Mar 18 2011

Living in the Peaceable Kingdom

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(No food photos this week, but instead, an even better example of the peaceable kingdom: a photo of my godson Ben sleeping, just after his baptism this past Sunday.)

Tofu Chili

We all know of recipes that taste even better the next day: this is one of them. It also handles reheating well without mushing together.

2 tablespoons olive oil  in a large soup pot

1 large onion, chopped

2 cloves of garlic, chopped

1-14 oz package of extra firm silken tofu, cubed

1 1/2 cups, roasted red peppers

2-15 oz cans of your favorite beans (black and kidney were what I used)

1-28 oz can of diced tomatoes with the juice

1 tablespoon chile powder

1 teaspoon cumin, ground

1 teaspoon salt, to taste

a dash of cayenne, to taste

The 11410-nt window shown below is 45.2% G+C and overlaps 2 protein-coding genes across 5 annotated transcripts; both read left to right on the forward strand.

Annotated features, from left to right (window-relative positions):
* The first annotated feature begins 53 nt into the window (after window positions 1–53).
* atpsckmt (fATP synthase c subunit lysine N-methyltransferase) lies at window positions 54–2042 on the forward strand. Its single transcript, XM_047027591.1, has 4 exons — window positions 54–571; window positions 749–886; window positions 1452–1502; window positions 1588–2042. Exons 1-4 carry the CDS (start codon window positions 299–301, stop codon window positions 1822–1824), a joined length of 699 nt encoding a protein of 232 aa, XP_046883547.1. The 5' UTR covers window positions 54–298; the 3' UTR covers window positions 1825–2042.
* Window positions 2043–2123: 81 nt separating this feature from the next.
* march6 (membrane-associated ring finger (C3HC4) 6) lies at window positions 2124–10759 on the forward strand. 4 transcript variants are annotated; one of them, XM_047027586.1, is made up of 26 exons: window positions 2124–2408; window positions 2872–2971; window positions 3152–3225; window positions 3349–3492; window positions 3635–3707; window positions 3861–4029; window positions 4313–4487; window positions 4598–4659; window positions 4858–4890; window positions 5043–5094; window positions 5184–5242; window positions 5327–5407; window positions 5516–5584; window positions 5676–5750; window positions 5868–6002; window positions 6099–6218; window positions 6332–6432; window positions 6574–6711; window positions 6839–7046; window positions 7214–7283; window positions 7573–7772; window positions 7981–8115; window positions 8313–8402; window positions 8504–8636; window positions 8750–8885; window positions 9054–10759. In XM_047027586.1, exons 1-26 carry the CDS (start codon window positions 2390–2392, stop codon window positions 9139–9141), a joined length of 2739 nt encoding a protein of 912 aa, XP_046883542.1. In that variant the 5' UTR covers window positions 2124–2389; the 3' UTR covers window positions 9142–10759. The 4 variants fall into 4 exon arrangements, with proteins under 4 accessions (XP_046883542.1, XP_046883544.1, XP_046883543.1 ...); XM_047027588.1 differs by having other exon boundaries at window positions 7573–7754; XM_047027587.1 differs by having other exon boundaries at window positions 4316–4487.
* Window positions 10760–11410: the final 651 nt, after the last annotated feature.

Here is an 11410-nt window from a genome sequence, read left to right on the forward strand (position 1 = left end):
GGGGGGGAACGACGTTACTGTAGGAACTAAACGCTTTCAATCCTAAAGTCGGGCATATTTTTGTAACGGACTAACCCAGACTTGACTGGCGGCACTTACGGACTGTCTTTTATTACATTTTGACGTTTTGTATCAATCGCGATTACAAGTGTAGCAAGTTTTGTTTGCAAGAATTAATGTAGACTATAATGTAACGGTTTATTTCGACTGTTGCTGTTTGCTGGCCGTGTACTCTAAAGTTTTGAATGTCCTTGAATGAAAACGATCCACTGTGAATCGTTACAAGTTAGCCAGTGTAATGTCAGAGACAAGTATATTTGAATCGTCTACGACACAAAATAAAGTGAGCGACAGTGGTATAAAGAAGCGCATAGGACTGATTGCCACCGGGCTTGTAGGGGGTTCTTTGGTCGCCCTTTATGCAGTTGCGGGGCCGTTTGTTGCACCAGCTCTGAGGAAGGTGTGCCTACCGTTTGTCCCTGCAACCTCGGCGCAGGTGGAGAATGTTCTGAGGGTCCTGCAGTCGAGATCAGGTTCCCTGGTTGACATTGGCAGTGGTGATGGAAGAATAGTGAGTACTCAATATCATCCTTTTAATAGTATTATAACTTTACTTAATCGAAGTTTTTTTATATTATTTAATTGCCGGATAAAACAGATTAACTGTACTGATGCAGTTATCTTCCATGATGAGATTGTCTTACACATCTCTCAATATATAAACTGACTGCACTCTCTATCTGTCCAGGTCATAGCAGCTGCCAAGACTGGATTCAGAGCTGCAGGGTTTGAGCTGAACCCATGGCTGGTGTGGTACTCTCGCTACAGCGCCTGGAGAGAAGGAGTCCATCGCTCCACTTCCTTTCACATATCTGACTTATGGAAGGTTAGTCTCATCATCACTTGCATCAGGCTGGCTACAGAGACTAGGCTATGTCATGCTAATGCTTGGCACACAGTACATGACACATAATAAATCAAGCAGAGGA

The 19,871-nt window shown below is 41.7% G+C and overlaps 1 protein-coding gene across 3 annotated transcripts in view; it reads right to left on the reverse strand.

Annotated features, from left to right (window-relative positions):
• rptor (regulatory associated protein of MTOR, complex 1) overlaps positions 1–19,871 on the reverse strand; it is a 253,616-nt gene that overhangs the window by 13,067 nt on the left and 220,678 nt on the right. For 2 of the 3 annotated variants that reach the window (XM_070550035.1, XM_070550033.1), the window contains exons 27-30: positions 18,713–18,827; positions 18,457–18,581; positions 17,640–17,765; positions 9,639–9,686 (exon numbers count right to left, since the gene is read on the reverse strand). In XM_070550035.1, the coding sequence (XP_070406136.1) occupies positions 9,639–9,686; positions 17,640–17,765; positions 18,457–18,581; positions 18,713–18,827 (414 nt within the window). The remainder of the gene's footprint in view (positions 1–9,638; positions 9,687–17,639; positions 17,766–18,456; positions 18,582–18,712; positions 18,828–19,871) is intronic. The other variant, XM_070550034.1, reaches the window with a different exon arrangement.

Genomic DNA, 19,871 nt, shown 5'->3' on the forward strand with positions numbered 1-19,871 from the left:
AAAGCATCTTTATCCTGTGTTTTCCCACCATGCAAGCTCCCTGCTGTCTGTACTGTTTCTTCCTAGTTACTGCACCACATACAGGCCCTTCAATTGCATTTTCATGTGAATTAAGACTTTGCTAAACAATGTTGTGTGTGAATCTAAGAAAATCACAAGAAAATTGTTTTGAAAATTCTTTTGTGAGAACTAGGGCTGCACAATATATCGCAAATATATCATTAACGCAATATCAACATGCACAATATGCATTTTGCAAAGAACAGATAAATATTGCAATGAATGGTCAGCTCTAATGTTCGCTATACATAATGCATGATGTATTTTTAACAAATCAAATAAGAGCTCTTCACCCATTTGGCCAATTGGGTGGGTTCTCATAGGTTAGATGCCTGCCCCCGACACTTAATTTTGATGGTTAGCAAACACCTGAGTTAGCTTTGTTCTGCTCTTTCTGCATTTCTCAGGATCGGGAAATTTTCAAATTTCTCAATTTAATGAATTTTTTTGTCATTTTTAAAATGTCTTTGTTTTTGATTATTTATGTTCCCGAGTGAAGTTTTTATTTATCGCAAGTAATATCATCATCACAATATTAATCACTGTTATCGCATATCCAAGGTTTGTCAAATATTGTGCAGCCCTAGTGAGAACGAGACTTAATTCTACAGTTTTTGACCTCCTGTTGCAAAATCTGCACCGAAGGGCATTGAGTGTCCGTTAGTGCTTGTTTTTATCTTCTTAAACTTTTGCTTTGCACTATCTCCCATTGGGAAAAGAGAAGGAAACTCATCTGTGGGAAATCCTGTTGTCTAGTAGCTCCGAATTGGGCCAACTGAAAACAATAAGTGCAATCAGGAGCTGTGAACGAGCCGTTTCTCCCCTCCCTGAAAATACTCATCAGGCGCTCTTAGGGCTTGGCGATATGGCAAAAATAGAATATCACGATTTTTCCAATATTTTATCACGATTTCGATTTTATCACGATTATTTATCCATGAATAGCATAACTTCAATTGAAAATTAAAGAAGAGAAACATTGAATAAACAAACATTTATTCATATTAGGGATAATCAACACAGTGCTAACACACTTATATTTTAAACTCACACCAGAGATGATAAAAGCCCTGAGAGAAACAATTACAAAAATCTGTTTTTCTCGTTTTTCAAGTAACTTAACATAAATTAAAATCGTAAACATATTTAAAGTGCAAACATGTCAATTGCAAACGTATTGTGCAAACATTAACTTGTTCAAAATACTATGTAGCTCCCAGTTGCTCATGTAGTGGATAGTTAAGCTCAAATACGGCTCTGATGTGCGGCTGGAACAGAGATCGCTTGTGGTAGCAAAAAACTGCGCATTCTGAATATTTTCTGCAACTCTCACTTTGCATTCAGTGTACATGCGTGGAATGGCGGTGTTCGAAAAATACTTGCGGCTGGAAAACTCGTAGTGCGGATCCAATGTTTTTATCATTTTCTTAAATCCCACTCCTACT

Sauté  onion and garlic 5 minutes on medium high heat, stirring to keep from browning. Add tofu and sauté for another 5 minutes. Add everything else and bring to a gentle boil, then reduce to medium low heat (not boiling) for 30 minutes.

For those of you who like creamy chili, and don’t mind losing its vegan character, add a (very small) dollop of greek yogurt. I don’t recommend topping it with any kind of cheese, dairy or non-dairy, or with guacamole, as the taste is already quite rich.

Another variation: top with a small spoon of chipotle or roasted red pepper salsa. Serve with or on tortilla chips.


Mar 10 2011

Living in the Peaceable Kingdom

On Thursdays of Lent, I’m going to be sharing a vegan recipe as I attempt to learn not only to cook vegetables, but enjoy eating them.  Tonight’s yummy experiment was inspired by reading four different stir-fry recipes.

One of my new loves is rainbow chard–it’s not only beautiful green with veins of red or yellow or purple, it’s flavor is rich and nutty, without the I’m-eating-grass bitterness of spinach.

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Tofu Stir-fry

2 cloves of garlic, finely chopped

1 tablespoon toasted sesame oil